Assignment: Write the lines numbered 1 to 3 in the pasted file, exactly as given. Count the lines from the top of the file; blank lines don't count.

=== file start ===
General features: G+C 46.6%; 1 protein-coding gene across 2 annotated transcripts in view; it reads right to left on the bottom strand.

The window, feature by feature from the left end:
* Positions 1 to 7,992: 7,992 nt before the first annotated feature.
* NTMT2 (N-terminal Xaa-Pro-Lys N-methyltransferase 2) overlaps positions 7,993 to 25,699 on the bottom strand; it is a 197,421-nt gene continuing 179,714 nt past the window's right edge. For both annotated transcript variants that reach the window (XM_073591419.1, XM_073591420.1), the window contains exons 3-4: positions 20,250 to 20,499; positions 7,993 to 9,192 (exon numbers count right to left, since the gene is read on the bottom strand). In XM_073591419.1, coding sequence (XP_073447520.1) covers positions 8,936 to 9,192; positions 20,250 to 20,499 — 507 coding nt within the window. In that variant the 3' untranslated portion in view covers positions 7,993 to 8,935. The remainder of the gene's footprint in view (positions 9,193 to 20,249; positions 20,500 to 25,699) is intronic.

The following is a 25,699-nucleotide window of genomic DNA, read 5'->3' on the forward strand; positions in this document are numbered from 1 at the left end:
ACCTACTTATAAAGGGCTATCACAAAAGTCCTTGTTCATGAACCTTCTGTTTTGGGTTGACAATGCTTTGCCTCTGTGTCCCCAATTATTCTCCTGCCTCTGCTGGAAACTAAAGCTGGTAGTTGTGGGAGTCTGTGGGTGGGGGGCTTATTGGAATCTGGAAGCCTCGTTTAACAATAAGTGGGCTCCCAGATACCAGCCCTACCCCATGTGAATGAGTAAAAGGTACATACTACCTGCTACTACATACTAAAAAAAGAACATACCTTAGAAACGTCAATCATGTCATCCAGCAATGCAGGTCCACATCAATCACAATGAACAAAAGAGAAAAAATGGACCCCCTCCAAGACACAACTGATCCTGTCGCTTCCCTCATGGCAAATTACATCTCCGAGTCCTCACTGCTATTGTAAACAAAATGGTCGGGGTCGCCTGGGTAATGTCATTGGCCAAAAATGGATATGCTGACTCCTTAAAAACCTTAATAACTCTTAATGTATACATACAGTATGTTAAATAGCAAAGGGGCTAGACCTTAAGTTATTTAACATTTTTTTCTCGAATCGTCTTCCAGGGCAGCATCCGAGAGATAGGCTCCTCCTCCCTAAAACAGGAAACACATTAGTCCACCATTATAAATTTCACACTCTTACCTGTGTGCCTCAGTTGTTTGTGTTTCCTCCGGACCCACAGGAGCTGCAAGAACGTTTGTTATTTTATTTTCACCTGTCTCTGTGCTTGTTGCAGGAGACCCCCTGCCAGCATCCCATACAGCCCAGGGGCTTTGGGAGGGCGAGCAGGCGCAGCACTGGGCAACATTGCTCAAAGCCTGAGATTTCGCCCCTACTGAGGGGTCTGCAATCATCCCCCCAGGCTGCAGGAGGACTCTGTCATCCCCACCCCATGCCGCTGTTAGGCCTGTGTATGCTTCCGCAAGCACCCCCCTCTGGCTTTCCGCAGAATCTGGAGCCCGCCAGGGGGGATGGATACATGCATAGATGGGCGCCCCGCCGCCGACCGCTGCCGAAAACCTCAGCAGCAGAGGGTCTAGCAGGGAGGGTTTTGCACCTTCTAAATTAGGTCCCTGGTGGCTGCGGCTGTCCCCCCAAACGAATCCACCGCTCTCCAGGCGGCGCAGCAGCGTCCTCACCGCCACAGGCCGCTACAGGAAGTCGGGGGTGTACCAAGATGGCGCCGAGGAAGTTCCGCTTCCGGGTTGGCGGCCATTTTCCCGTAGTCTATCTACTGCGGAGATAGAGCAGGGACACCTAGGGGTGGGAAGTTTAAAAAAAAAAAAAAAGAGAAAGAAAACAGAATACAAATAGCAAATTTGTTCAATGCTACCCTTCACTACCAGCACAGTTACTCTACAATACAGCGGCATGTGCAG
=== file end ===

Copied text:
General features: G+C 46.6%; 1 protein-coding gene across 2 annotated transcripts in view; it reads right to left on the bottom strand.

The window, feature by feature from the left end:
* Positions 1 to 7,992: 7,992 nt before the first annotated feature.